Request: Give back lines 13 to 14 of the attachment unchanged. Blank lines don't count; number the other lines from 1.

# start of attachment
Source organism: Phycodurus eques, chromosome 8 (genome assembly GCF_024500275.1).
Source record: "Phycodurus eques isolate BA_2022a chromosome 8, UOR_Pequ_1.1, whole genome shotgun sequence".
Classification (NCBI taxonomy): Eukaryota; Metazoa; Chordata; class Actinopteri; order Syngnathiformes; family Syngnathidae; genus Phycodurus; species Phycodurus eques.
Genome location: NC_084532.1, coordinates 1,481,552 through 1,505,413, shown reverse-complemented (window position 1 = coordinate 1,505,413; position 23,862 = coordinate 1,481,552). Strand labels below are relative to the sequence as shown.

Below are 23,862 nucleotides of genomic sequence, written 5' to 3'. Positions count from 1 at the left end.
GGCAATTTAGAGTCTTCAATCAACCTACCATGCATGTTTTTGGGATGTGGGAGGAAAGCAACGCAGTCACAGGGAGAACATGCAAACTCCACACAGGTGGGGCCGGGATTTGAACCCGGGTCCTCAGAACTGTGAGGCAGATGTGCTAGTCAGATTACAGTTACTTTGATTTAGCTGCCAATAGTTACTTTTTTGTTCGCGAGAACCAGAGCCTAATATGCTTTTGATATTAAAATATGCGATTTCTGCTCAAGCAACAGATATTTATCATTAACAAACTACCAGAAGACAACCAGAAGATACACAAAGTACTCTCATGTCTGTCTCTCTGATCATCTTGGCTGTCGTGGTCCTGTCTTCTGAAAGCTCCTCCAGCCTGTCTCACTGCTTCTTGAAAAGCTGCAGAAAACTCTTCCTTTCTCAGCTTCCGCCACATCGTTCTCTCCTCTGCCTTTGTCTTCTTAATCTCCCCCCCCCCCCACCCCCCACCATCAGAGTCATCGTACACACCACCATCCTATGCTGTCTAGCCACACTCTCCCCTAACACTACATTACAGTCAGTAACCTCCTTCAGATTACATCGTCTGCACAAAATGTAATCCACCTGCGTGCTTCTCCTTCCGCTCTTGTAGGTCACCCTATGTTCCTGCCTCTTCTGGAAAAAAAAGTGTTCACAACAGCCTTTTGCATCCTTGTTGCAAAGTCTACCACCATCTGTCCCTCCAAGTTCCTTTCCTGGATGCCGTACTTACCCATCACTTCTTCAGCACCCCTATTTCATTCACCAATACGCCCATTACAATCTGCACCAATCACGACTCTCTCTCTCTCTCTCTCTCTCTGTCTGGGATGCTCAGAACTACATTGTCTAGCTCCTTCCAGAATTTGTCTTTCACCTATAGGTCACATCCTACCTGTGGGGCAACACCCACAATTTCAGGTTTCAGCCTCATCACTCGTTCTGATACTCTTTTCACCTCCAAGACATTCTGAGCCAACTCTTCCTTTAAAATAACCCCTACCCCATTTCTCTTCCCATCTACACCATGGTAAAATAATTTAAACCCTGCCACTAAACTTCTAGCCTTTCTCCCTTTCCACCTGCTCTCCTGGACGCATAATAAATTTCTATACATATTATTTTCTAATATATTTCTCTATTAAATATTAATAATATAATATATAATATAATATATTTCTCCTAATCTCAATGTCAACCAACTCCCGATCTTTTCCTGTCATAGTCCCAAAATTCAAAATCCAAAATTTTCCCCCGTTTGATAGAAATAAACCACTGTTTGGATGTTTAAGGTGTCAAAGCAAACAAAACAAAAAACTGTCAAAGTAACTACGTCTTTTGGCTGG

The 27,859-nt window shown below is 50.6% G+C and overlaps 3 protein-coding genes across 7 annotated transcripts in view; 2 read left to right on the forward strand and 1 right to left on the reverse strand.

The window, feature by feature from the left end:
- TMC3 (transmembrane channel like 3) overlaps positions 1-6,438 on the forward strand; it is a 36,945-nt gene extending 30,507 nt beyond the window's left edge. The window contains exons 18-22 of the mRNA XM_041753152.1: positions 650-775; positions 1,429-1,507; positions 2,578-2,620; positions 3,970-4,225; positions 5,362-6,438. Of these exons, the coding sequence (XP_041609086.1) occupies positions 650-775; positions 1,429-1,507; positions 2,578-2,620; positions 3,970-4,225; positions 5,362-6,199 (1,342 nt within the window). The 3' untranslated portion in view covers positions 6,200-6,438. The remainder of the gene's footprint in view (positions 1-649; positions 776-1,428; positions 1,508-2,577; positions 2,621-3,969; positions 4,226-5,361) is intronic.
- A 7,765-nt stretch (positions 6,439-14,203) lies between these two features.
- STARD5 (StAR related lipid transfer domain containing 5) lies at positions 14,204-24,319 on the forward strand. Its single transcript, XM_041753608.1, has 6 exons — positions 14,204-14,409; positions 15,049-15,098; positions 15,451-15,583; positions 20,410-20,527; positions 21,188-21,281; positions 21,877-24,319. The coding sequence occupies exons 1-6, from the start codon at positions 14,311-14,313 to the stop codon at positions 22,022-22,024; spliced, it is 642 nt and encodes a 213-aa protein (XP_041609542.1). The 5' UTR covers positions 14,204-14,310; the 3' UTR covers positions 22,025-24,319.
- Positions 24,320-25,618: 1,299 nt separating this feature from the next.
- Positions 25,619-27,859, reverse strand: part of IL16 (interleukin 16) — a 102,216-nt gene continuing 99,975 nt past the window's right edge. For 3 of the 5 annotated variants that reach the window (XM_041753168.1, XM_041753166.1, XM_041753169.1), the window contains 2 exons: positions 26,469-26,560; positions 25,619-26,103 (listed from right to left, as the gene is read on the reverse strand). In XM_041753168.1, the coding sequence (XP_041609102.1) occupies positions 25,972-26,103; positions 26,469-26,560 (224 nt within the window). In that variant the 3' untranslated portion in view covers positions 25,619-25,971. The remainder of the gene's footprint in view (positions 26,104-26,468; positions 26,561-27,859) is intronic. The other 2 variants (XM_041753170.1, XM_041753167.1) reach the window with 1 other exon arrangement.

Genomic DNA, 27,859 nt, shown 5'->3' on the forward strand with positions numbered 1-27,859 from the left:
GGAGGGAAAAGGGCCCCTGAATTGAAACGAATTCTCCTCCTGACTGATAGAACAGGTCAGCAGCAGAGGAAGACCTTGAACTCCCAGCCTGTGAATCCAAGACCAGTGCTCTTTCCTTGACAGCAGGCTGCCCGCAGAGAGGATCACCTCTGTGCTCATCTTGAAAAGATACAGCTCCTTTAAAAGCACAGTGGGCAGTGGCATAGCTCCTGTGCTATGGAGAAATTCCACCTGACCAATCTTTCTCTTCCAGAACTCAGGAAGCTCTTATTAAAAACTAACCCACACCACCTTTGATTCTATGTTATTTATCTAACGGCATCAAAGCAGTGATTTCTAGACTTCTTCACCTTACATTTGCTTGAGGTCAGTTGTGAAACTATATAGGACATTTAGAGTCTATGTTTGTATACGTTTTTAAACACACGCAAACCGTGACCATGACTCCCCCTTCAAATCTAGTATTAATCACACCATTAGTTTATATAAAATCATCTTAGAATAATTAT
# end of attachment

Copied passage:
- Positions 25,619-27,859, reverse strand: part of IL16 (interleukin 16) — a 102,216-nt gene continuing 99,975 nt past the window's right edge. For 3 of the 5 annotated variants that reach the window (XM_041753168.1, XM_041753166.1, XM_041753169.1), the window contains 2 exons: positions 26,469-26,560; positions 25,619-26,103 (listed from right to left, as the gene is read on the reverse strand). In XM_041753168.1, the coding sequence (XP_041609102.1) occupies positions 25,972-26,103; positions 26,469-26,560 (224 nt within the window). In that variant the 3' untranslated portion in view covers positions 25,619-25,971. The remainder of the gene's footprint in view (positions 26,104-26,468; positions 26,561-27,859) is intronic. The other 2 variants (XM_041753170.1, XM_041753167.1) reach the window with 1 other exon arrangement.

Genomic DNA, 27,859 nt, shown 5'->3' on the forward strand with positions numbered 1-27,859 from the left: